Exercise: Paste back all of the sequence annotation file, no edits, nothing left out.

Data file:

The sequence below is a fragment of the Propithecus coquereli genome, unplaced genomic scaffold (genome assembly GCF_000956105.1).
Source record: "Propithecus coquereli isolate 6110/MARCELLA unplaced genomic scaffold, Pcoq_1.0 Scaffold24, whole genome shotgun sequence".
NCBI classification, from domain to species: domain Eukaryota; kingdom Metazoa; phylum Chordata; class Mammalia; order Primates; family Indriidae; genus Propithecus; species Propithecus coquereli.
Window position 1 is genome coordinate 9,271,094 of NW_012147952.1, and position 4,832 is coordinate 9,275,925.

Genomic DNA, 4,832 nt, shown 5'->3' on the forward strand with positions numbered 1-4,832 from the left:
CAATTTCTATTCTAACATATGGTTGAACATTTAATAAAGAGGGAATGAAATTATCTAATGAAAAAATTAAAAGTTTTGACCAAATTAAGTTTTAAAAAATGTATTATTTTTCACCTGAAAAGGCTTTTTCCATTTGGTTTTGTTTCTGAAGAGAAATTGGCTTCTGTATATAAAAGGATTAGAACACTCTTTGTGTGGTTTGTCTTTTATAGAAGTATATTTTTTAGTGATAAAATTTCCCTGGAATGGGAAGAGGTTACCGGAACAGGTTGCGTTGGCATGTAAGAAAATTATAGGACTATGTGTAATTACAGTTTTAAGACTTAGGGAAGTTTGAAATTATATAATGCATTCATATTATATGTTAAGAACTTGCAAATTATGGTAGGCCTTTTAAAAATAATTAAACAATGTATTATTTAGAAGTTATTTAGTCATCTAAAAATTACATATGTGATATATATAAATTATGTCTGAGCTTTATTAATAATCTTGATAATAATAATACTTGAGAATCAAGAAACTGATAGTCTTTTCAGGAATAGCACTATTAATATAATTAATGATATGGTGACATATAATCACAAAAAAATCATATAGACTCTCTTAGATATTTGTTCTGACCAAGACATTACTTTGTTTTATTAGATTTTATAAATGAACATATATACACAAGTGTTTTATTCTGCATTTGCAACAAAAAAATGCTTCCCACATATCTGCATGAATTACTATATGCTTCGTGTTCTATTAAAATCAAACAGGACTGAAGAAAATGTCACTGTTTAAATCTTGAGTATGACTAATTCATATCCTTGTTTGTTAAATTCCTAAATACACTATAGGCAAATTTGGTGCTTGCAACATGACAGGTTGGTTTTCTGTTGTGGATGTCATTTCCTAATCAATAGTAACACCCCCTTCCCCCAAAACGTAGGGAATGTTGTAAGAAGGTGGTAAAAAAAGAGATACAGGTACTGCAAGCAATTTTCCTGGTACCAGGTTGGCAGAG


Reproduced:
The sequence below is a fragment of the Propithecus coquereli genome, unplaced genomic scaffold (genome assembly GCF_000956105.1).
Source record: "Propithecus coquereli isolate 6110/MARCELLA unplaced genomic scaffold, Pcoq_1.0 Scaffold24, whole genome shotgun sequence".
NCBI classification, from domain to species: domain Eukaryota; kingdom Metazoa; phylum Chordata; class Mammalia; order Primates; family Indriidae; genus Propithecus; species Propithecus coquereli.
Window position 1 is genome coordinate 9,271,094 of NW_012147952.1, and position 4,832 is coordinate 9,275,925.

Genomic DNA, 4,832 nt, shown 5'->3' on the forward strand with positions numbered 1-4,832 from the left:
CAATTTCTATTCTAACATATGGTTGAACATTTAATAAAGAGGGAATGAAATTATCTAATGAAAAAATTAAAAGTTTTGACCAAATTAAGTTTTAAAAAATGTATTATTTTTCACCTGAAAAGGCTTTTTCCATTTGGTTTTGTTTCTGAAGAGAAATTGGCTTCTGTATATAAAAGGATTAGAACACTCTTTGTGTGGTTTGTCTTTTATAGAAGTATATTTTTTAGTGATAAAATTTCCCTGGAATGGGAAGAGGTTACCGGAACAGGTTGCGTTGGCATGTAAGAAAATTATAGGACTATGTGTAATTACAGTTTTAAGACTTAGGGAAGTTTGAAATTATATAATGCATTCATATTATATGTTAAGAACTTGCAAATTATGGTAGGCCTTTTAAAAATAATTAAACAATGTATTATTTAGAAGTTATTTAGTCATCTAAAAATTACATATGTGATATATATAAATTATGTCTGAGCTTTATTAATAATCTTGATAATAATAATACTTGAGAATCAAGAAACTGATAGTCTTTTCAGGAATAGCACTATTAATATAATTAATGATATGGTGACATATAATCACAAAAAAATCATATAGACTCTCTTAGATATTTGTTCTGACCAAGACATTACTTTGTTTTATTAGATTTTATAAATGAACATATATACACAAGTGTTTTATTCTGCATTTGCAACAAAAAAATGCTTCCCACATATCTGCATGAATTACTATATGCTTCGTGTTCTATTAAAATCAAACAGGACTGAAGAAAATGTCACTGTTTAAATCTTGAGTATGACTAATTCATATCCTTGTTTGTTAAATTCCTAAATACACTATAGGCAAATTTGGTGCTTGCAACATGACAGGTTGGTTTTCTGTTGTGGATGTCATTTCCTAATCAATAGTAACACCCCCTTCCCCCAAAACGTAGGGAATGTTGTAAGAAGGTGGTAAAAAAAGAGATACAGGTACTGCAAGCAATTTTCCTGGTACCAGGTTGGCAGAG